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California CURES Legislation Advances

In California, checking a database before prescribing opioids has long been voluntary for physicians. Current Senate Bill SB 482 by State Senator Ricardo Lara (D-Bell Gardens), however, would require physicians to check California's Controlled Substance Utilization Review and Evaluation System (CURES) database when prescribing Schedule II or III drugs to a patient for the first time, and regularly if treatment continues. SB 482 has been working its way through the current 2015-2016 legislative cycle after other attempts to compel CURES lookups proved unsuccessful.

Back in 2013, former State Senator Mark DeSaulnier (D-Concord) introduced legislation to require doctors to check CURES before prescribing, but the bill was placed in the Appropriations suspense file and never re-emerged. In 2014, a requirement to check CURES was a component in the anti-Medical Injury Compensation Reform Act initiative, Prop. 46, which was rejected by voters that November. Once again in 2015, Senator Lara took up the issue by introducing legislation that has now managed to get through the entire two-year legislative cycle, undoubtedly aided by heightened national attention on opioid abuse. This past March, the Centers for Disease Control and Prevention issued new painkiller prescription guidelines recommending that doctors check state prescription drug databases as a tool to aid in inadvertent overprescribing.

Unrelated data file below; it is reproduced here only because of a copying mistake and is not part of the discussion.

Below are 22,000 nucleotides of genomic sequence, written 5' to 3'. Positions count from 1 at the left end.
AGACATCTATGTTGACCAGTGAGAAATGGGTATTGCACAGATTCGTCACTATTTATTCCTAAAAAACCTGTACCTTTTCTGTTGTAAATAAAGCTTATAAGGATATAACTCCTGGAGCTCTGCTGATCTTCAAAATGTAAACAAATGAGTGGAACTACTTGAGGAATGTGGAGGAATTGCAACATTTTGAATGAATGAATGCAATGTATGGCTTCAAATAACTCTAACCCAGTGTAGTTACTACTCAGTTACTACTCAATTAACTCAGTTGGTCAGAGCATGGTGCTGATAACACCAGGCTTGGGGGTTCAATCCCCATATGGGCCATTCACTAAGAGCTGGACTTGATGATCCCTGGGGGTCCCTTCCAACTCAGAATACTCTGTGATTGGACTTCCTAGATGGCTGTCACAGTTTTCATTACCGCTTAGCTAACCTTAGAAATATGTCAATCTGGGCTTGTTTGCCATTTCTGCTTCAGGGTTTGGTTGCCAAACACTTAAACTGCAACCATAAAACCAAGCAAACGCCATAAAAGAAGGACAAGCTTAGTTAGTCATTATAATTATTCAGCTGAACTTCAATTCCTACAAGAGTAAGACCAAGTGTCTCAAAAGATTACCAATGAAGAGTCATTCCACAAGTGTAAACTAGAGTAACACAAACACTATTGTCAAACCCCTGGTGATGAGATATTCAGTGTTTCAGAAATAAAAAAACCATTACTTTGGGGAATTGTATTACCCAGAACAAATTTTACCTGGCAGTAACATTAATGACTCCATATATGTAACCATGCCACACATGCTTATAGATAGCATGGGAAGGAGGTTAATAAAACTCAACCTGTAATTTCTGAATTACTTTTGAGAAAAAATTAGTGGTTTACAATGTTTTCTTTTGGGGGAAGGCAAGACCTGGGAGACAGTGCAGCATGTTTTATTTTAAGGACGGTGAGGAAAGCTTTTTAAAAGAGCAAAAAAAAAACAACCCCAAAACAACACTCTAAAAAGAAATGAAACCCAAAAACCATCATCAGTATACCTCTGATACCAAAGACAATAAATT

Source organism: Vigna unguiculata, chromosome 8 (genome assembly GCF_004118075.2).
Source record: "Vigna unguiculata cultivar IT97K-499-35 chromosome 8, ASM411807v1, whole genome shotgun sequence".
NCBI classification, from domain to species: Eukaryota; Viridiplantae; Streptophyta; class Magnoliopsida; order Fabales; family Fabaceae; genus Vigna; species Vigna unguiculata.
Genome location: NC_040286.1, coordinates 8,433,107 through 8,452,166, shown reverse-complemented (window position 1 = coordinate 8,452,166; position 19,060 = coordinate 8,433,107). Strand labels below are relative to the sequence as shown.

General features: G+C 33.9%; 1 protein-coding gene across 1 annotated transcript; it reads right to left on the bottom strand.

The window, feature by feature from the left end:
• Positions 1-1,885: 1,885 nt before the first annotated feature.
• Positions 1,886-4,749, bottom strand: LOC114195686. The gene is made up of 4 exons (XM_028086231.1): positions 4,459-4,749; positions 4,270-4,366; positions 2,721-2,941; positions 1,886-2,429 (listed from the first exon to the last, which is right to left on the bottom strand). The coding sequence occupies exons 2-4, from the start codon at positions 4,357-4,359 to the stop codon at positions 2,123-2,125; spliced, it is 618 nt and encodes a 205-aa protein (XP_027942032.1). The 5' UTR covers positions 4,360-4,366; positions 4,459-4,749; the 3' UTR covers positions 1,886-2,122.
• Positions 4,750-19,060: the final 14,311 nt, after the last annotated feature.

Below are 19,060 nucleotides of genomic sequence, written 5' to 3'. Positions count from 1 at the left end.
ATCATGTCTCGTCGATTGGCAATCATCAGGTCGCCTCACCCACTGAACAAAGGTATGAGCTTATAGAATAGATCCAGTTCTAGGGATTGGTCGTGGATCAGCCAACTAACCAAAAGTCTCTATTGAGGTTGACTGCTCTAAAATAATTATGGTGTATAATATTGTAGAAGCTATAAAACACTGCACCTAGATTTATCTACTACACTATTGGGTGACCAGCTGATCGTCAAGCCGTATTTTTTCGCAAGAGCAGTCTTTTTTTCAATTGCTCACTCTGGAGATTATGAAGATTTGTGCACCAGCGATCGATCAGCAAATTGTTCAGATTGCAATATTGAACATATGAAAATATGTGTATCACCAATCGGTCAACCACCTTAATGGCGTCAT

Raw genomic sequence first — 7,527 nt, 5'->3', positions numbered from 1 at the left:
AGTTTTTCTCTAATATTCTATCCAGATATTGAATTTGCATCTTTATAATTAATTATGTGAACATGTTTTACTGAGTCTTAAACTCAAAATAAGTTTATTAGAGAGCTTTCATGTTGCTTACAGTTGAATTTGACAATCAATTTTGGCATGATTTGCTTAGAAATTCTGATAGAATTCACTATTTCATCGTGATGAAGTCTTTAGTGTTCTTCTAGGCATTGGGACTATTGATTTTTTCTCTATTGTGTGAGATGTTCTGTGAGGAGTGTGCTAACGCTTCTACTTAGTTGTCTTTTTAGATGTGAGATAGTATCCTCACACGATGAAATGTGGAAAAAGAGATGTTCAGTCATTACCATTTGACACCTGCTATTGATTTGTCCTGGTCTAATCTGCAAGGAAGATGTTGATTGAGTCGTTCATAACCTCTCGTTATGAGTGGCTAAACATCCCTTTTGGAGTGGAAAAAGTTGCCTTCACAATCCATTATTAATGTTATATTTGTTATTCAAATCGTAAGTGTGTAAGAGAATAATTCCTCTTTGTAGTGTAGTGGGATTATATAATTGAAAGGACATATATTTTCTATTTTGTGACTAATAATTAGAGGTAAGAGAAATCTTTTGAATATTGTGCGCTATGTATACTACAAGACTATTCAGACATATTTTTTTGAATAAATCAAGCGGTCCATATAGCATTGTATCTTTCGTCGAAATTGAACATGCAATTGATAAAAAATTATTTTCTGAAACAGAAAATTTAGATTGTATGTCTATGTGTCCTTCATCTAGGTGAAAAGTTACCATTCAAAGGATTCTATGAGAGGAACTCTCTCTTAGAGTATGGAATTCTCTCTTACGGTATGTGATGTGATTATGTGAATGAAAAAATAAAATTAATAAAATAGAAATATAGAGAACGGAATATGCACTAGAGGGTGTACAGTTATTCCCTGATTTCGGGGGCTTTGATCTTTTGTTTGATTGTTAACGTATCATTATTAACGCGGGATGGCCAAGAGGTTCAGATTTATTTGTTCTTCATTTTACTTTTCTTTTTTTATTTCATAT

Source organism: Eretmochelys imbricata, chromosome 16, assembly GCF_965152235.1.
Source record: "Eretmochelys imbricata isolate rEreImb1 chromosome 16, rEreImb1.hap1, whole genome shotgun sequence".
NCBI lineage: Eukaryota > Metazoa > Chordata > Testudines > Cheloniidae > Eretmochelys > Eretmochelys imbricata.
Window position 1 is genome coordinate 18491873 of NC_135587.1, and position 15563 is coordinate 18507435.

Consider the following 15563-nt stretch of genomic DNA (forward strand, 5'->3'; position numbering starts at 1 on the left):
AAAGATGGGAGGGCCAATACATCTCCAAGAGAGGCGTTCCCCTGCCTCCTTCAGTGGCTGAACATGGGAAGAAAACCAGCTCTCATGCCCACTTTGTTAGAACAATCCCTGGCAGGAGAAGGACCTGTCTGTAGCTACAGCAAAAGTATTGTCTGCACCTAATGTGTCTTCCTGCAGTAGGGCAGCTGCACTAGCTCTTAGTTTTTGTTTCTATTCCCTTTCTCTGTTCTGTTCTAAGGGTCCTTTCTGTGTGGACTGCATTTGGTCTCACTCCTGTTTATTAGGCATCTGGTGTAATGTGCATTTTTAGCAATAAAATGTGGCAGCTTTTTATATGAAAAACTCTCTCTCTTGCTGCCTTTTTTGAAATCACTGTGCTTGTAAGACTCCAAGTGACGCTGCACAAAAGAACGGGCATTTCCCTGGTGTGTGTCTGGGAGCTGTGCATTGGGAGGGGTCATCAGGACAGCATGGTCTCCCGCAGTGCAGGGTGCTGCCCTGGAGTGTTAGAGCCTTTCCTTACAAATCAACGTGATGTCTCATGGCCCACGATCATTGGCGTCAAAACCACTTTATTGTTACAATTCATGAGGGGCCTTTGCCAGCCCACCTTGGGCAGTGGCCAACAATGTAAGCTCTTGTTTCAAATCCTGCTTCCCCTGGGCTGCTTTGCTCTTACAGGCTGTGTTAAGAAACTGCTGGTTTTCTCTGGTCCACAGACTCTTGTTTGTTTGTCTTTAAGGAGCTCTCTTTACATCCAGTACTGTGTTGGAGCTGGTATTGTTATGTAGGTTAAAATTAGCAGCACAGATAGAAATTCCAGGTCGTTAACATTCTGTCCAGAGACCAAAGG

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On August 24, SB 482 passed out of the California Assembly on a full 80-0 bipartisan vote. With this Assembly vote and a concurrence vote in the Senate, SB 482 will head to the Governor for enrollment and await his signature. It is expected to be signed sometime this month and upon the bill’s effective date, checking the CURES database will be a requirement for all eligible opioid prescribers. As a consequence, California will then become eligible for federal grants meant to boost CURES and increase the monitoring and analysis of information from pharmacies and prescribers to identify when a patient may be seeking multiple opioid prescriptions.

For the 2016 CDC Guideline for Prescribing Opioids for Chronic Pain, visit: